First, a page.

bernie sanders and charles schumer Mark Wilson/Getty Images

Stock Buybacks Are the Wrong Target

Legislation banning companies from purchasing their own shares, or conditioning buybacks on investment in workers, would not significantly alter the distribution of wealth. What it would do is undermine the broad cooperation needed to tackle income inequality and a fast-changing labor environment.

MILAN – The surge in stock buybacks in the United States has sparked a high-stakes debate about what corporations can and should do with surpluses they have generated. It is a topic that raises fundamental questions about the role of the public and private sectors in securing inclusive growth patterns.

The debate kicked into high gear recently when US Senators Bernie Sanders and Chuck Schumer wrote an article arguing that corporations should be investing more in employees and the community, rather than buying back stock. They then declared their intention to introduce legislation that would prohibit corporations from buying back their own stock unless they invest in workers first, say, by raising their minimum wage to $15 per hour or offering paid sick leave.

Sanders and Schumer – and many others – are concerned that surpluses or rents are being allocated entirely to shareholders, who tend already to be among the top 10% of income earners. At a time of rising inequality and stagnant wages, investing more of that money in lower-earning workers seems a better option than lavishing more wealth on the wealthy.

But Benn Steil and Benjamin Della Rocca from the Council on Foreign Relations have serious reservations about the logic of Sanders and Schumer’s argument. Based on data showing that buybacks are larger among firms with lower rates of return on capital, they concluded that the capital markets are functioning properly, because the money being returned to investors eventually ends up in higher-return investments. If the government tries to block share buybacks, they argue, corporations are likely to respond by parking the cash in treasuries, thereby recycling capital through an inferior channel.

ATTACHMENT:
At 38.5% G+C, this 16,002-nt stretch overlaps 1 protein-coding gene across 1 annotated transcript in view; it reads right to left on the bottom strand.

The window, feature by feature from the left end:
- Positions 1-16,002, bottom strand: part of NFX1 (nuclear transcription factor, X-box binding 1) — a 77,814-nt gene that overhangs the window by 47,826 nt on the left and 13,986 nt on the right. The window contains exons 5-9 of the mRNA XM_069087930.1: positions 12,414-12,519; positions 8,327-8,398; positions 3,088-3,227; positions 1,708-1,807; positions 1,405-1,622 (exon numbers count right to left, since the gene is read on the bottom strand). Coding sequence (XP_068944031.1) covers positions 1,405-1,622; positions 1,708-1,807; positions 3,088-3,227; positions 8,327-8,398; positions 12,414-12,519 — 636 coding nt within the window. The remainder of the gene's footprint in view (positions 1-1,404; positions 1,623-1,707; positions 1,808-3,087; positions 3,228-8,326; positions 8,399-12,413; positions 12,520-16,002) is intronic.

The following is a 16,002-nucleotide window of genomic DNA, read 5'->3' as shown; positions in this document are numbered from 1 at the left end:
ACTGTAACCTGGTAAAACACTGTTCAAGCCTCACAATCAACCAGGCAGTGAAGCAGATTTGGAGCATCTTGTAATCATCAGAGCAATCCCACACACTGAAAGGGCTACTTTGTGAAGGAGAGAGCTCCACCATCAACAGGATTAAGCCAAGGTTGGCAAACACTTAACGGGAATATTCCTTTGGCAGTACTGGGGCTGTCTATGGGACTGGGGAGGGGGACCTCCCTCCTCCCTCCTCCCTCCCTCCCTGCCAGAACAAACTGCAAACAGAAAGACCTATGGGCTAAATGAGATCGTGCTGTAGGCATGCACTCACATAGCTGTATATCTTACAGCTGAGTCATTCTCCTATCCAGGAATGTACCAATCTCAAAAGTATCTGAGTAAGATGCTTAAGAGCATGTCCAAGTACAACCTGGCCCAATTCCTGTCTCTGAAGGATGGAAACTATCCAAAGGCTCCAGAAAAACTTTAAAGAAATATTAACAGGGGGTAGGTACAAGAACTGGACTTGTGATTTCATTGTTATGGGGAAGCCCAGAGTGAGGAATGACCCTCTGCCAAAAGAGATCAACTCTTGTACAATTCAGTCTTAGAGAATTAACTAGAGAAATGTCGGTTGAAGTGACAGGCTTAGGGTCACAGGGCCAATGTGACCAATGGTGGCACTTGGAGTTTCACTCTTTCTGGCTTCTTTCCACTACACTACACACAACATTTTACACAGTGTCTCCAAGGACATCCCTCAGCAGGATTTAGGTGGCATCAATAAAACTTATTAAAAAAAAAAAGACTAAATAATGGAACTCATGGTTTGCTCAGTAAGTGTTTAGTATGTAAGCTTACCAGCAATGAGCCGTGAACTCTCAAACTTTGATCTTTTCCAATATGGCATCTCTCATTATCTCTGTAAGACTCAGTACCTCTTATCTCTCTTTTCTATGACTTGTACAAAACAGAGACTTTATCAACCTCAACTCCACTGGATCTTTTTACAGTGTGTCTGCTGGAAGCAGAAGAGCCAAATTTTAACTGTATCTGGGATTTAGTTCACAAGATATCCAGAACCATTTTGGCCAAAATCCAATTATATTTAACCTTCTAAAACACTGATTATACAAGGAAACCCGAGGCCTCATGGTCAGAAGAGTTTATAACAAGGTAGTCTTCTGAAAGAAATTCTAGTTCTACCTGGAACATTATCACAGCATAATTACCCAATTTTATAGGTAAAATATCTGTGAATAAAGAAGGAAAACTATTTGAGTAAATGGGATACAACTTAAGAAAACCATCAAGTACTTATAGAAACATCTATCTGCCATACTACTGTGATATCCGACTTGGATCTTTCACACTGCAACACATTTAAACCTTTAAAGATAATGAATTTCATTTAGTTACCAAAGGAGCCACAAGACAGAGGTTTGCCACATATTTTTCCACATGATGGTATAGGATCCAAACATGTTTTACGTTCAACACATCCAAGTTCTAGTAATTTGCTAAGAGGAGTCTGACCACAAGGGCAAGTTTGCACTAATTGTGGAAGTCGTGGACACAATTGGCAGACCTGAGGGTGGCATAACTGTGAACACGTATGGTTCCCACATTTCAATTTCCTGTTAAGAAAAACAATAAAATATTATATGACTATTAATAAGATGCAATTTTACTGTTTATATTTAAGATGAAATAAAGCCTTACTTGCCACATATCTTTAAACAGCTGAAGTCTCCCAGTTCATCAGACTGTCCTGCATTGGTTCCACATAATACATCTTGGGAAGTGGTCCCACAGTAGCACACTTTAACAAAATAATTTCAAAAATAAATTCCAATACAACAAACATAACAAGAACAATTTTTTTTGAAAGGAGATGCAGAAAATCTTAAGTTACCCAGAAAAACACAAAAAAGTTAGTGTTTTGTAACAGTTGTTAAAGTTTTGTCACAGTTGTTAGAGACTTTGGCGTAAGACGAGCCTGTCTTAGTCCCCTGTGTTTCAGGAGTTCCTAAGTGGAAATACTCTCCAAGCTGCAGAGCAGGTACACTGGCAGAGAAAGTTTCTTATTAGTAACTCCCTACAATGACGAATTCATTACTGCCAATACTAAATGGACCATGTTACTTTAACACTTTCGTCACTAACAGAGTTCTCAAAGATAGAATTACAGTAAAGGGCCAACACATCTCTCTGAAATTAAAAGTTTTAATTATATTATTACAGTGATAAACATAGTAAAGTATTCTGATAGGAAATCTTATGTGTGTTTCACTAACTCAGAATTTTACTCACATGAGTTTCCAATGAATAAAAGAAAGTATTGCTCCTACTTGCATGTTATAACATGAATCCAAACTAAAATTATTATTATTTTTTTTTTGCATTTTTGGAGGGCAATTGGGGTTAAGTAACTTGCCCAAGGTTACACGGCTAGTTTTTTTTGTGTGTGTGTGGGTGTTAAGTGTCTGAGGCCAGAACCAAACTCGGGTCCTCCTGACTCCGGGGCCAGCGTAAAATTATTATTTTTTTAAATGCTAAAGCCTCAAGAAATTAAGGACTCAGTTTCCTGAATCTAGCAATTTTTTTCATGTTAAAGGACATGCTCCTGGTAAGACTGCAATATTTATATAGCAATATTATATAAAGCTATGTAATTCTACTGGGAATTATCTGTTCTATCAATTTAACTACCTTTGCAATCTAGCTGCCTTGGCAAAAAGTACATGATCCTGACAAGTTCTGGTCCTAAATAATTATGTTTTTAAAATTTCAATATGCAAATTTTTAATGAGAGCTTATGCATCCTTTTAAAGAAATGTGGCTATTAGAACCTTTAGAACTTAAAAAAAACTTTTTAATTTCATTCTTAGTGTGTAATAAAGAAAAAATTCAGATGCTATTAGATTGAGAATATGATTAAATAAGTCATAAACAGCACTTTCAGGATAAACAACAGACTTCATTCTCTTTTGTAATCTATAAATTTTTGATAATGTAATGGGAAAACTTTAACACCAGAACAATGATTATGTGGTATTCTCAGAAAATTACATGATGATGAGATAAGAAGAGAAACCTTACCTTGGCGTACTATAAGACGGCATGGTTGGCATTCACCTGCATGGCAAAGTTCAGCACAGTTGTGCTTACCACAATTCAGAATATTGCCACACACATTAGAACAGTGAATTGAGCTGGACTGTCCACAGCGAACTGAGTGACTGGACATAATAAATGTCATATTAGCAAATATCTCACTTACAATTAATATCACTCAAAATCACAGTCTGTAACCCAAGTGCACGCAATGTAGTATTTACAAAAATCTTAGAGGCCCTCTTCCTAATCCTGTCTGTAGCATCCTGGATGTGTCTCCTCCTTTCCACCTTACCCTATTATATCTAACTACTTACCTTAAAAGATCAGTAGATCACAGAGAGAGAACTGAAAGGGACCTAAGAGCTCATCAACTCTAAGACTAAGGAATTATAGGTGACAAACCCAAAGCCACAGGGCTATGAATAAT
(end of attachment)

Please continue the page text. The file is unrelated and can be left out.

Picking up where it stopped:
The practice of recycling capital from low-return uses to other low-return uses – such as through bank lending to troubled enterprises, in order to prevent write-downs and resolve capital-adequacy issues – emerges in periods of financial stress. But it is known to have serious adverse effects on productive investment, because it reduces credit support for healthy enterprises with real growth potential.

There is, however, a more fundamental issue at stake here. Sanders and Schumer seem to want to push publicly traded corporations and capital markets to move faster and more aggressively toward a multi-stakeholder model of corporate governance, rather than the long-dominant shareholder-value model.

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There is much to be said for the multi-stakeholder model, and some corporations are already moving toward it. But using legislation to force the change may turn out to be neither practical nor effective. It certainly won’t solve the problem of wealth inequality. After all, even in a multi-stakeholder world, shareholders are among the stakeholders.